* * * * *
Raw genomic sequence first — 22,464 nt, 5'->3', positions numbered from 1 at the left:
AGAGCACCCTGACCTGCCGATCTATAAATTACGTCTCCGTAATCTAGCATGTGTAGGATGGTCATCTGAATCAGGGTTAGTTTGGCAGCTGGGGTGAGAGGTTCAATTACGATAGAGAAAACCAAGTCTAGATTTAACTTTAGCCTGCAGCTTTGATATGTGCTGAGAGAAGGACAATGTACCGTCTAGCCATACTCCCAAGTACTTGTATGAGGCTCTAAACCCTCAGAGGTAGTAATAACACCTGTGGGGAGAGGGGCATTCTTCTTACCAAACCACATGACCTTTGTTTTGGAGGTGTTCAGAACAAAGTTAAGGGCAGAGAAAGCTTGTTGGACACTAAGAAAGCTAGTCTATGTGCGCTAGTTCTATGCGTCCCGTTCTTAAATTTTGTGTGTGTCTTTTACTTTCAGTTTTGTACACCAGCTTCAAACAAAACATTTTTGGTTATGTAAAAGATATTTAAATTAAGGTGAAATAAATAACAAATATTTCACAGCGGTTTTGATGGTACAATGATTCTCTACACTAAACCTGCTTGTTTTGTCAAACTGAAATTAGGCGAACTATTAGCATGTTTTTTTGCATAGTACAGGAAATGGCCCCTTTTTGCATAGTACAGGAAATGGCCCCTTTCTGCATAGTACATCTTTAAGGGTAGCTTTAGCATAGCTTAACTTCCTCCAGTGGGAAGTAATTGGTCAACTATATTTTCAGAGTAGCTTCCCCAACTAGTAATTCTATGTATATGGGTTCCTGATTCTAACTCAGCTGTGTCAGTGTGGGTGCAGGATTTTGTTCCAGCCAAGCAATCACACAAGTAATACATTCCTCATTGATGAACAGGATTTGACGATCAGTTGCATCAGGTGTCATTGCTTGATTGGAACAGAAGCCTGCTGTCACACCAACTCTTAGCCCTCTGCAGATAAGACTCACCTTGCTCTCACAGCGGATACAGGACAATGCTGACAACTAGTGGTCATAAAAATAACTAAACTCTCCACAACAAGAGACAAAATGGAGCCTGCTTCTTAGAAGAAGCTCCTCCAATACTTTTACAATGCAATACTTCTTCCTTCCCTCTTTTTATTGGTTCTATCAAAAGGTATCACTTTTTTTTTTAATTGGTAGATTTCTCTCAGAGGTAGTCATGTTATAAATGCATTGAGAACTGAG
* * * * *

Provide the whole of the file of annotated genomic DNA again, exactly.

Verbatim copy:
Raw genomic sequence first — 22,464 nt, 5'->3', positions numbered from 1 at the left:
AGAGCACCCTGACCTGCCGATCTATAAATTACGTCTCCGTAATCTAGCATGTGTAGGATGGTCATCTGAATCAGGGTTAGTTTGGCAGCTGGGGTGAGAGGTTCAATTACGATAGAGAAAACCAAGTCTAGATTTAACTTTAGCCTGCAGCTTTGATATGTGCTGAGAGAAGGACAATGTACCGTCTAGCCATACTCCCAAGTACTTGTATGAGGCTCTAAACCCTCAGAGGTAGTAATAACACCTGTGGGGAGAGGGGCATTCTTCTTACCAAACCACATGACCTTTGTTTTGGAGGTGTTCAGAACAAAGTTAAGGGCAGAGAAAGCTTGTTGGACACTAAGAAAGCTAGTCTATGTGCGCTAGTTCTATGCGTCCCGTTCTTAAATTTTGTGTGTGTCTTTTACTTTCAGTTTTGTACACCAGCTTCAAACAAAACATTTTTGGTTATGTAAAAGATATTTAAATTAAGGTGAAATAAATAACAAATATTTCACAGCGGTTTTGATGGTACAATGATTCTCTACACTAAACCTGCTTGTTTTGTCAAACTGAAATTAGGCGAACTATTAGCATGTTTTTTTGCATAGTACAGGAAATGGCCCCTTTTTGCATAGTACAGGAAATGGCCCCTTTCTGCATAGTACATCTTTAAGGGTAGCTTTAGCATAGCTTAACTTCCTCCAGTGGGAAGTAATTGGTCAACTATATTTTCAGAGTAGCTTCCCCAACTAGTAATTCTATGTATATGGGTTCCTGATTCTAACTCAGCTGTGTCAGTGTGGGTGCAGGATTTTGTTCCAGCCAAGCAATCACACAAGTAATACATTCCTCATTGATGAACAGGATTTGACGATCAGTTGCATCAGGTGTCATTGCTTGATTGGAACAGAAGCCTGCTGTCACACCAACTCTTAGCCCTCTGCAGATAAGACTCACCTTGCTCTCACAGCGGATACAGGACAATGCTGACAACTAGTGGTCATAAAAATAACTAAACTCTCCACAACAAGAGACAAAATGGAGCCTGCTTCTTAGAAGAAGCTCCTCCAATACTTTTACAATGCAATACTTCTTCCTTCCCTCTTTTTATTGGTTCTATCAAAAGGTATCACTTTTTTTTTTAATTGGTAGATTTCTCTCAGAGGTAGTCATGTTATAAATGCATTGAGAACTGAG